Pather Panchali

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Overview

The first film in Satyajit Ray's legendary Apu trilogy comes to disc in this spartan if crisp presentation from Columbia. Pather Panchali is presented in its original full-screen black-and-white image, with selectable English subtitling. Other than menus and scene selection, there are few features to distinguish the disc.
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Overview

The first film in Satyajit Ray's legendary Apu trilogy comes to disc in this spartan if crisp presentation from Columbia. Pather Panchali is presented in its original full-screen black-and-white image, with selectable English subtitling. Other than menus and scene selection, there are few features to distinguish the disc.
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Special Features

[None specified]
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Editorial Reviews

All Movie Guide - Tom Wiener
Amazingly, filmmaker Satyajit Ray's debut feature was not universally acclaimed on its initial release. But the critics and historians who did champion it have been more than justified in their praise for Ray's poetic yet naturalistic look at a family living in rural poverty. The father is a dreamer but hardly a schemer; the mother is hard-headed about an elderly and sickly aunt but loving to her children. The daughter, on the cusp of adolescence, wants desperately to have friends but is resentful of the good fortune of others, and the son observes all of the events with unreserved innocence. Ray's camera focuses on simple images from nature or facial expressions that speak volumes; the dialogue in this film seems almost superfluous. In the film's most wrenching sequence, the mother spends a sleepless night caring for a sick child while a storm threatens her flimsy curtains and splintered door; the imagery is worthy of silent masters such as D.W. Griffith or F.W. Murnau. The story that continues with the final two films in the Apu Trilogy is among the great achievements in all of movie history.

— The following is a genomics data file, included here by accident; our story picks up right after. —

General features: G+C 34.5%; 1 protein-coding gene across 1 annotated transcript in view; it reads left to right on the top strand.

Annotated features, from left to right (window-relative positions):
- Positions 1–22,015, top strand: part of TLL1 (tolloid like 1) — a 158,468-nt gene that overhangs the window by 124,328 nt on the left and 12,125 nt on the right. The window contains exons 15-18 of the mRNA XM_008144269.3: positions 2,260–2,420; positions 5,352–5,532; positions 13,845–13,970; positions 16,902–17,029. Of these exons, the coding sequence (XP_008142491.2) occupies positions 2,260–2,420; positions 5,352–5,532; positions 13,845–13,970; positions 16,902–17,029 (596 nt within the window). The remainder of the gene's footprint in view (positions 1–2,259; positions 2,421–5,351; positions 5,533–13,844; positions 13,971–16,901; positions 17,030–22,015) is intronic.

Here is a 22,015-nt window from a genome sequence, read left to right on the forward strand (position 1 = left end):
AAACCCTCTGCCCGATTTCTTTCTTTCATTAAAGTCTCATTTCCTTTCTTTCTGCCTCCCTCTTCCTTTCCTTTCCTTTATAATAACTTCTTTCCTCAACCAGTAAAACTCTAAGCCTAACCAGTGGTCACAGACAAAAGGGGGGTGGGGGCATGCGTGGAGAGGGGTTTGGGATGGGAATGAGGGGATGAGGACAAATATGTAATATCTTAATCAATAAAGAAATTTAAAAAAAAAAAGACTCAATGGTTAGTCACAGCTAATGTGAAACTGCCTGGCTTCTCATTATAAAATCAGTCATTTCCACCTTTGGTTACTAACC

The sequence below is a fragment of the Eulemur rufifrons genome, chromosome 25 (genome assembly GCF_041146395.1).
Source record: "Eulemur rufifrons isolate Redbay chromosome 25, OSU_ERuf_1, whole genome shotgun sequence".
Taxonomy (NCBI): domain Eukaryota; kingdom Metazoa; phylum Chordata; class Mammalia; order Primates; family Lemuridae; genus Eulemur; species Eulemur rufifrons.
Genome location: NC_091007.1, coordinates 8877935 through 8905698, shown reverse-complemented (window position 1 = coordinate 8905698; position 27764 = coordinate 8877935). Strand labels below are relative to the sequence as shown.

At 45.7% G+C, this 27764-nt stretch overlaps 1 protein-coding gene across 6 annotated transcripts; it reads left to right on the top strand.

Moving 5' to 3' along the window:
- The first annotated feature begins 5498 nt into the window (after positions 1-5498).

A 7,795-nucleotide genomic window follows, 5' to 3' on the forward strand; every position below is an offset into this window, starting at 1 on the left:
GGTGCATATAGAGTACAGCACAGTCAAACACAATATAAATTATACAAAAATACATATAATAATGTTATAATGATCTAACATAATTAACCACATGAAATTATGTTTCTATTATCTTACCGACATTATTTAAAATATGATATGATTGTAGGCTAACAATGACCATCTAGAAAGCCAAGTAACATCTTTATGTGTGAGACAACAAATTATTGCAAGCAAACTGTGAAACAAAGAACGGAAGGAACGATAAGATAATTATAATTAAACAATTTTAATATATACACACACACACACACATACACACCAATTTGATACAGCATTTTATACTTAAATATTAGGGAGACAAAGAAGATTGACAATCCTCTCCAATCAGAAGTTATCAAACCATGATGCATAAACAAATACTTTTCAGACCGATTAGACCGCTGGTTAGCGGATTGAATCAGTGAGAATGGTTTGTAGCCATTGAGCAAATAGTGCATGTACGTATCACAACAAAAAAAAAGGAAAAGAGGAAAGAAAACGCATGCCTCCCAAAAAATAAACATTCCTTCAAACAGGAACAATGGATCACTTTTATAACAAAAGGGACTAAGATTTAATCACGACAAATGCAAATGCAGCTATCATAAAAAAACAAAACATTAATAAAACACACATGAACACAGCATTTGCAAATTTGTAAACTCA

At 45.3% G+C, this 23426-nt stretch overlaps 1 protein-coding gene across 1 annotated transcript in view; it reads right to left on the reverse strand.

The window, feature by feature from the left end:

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Product Details

  • Release Date: 10/28/2003
  • UPC: 043396018181
  • Original Release: 1955
  • Rating:

  • Source: Sony Pictures
  • Region Code: 1
  • Aspect Ratio: Pre-1954 Standard (1.33.1)
  • Presentation: Black & White
  • Sound: Dolby Digital
  • Time: 2:06:00
  • Format: DVD

Cast & Crew

Performance Credits
Runki Banerji Durga as a child
Kanu Banerji Harihar the Father
Subir Banerji Apu
Karuna Bannerjee Sarbojaya Ray
Umas Das Gupta Durga as a young girl
Haren Bannerjee
Chunibala Devi Indirtharkun the old aunt
Tulshi Chakraborty Prasanna, Schoolmaster
Reva Devi Mrs. Mookerji
Rama Gangopadhaya Ranu Mookerji
Harimoran Nag Doctor
Technical Credits
Satyajit Ray Director, Producer, Screenwriter
Bansi Chandragupta Art Director
Dulal Dutta Editor
Government of West Bengal Producer
Subrata Mitra Cinematographer
Ravi Shankar Score Composer
Pandit Ravi Shankar Score Composer
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Scene Index

Side #1 --
1. Start [3:12]
2. Durga [17:45]